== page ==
The Puya raimondii (also known as the Queen of the Andes) is the largest member of the bromeliad family and one of the world's largest flowering plants. The giant inflorescence or flower spike is often 9-10m high, with more than three thousand flowers and six million seeds. They flower when they are around 40 years old (some can be a lot older) and then die.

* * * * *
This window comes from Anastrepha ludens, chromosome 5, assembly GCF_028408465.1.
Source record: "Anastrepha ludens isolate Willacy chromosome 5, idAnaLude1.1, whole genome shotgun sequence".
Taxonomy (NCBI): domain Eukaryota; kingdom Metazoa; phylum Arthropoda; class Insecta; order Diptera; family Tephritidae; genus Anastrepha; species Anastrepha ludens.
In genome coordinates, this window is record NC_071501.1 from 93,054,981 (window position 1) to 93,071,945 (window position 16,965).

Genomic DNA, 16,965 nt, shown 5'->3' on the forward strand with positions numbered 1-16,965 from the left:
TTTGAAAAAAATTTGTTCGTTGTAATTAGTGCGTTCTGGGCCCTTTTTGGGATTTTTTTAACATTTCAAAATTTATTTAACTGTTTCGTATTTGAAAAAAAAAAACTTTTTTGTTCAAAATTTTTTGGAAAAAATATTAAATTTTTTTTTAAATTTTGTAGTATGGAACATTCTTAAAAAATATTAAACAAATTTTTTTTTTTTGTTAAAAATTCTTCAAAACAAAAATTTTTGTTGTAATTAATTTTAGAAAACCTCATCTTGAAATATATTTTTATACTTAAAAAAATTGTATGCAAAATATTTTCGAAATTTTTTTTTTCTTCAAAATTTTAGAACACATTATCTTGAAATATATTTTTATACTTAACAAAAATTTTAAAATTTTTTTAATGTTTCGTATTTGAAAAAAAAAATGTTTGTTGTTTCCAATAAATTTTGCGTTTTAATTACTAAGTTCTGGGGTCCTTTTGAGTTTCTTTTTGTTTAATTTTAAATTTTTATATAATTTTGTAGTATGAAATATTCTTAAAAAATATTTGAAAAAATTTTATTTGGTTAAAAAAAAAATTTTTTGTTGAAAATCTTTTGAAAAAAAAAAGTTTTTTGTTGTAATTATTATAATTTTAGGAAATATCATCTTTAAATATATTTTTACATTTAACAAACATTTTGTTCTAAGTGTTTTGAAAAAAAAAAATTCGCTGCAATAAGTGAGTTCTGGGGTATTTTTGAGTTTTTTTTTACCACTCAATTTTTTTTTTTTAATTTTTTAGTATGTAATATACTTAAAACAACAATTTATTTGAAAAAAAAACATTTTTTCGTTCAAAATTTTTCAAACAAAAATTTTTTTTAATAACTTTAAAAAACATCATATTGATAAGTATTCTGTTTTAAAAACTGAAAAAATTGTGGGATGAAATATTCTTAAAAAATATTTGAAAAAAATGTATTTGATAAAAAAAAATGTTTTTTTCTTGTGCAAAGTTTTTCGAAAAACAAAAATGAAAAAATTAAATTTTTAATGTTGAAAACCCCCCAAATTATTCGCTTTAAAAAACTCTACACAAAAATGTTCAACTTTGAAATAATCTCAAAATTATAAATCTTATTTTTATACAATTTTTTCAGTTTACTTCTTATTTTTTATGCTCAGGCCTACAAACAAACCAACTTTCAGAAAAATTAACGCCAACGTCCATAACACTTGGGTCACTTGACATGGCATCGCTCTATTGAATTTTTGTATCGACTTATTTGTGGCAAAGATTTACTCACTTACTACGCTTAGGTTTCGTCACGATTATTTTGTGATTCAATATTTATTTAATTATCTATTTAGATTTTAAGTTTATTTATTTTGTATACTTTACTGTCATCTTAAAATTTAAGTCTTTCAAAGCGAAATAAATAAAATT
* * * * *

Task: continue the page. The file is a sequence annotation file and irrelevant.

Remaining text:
It is an endangered species that grows at high altitudes (3200m - 4800m) in the Andes and is found only at several sites in Peru and a few in Bolivia. The plant was first described in 1830 by the French scientist Alcide d'Orbigny who discovered them in the region of Vacas (Cochabamba Department) in Bolivia, though he was unable to classify them scientifically as the plants he saw were immature and not flowering. They are named after the Italian scientist Antonio Raimondi, who emigrated to Peru in the 19th century. He came across the plants in the Ancash region during one of his botanical expeditions and published them as Pourretia gigantea in his book El Perú in 1874. The name was changed to Puya raimondii by the German botanist Hermann Harms in 1928.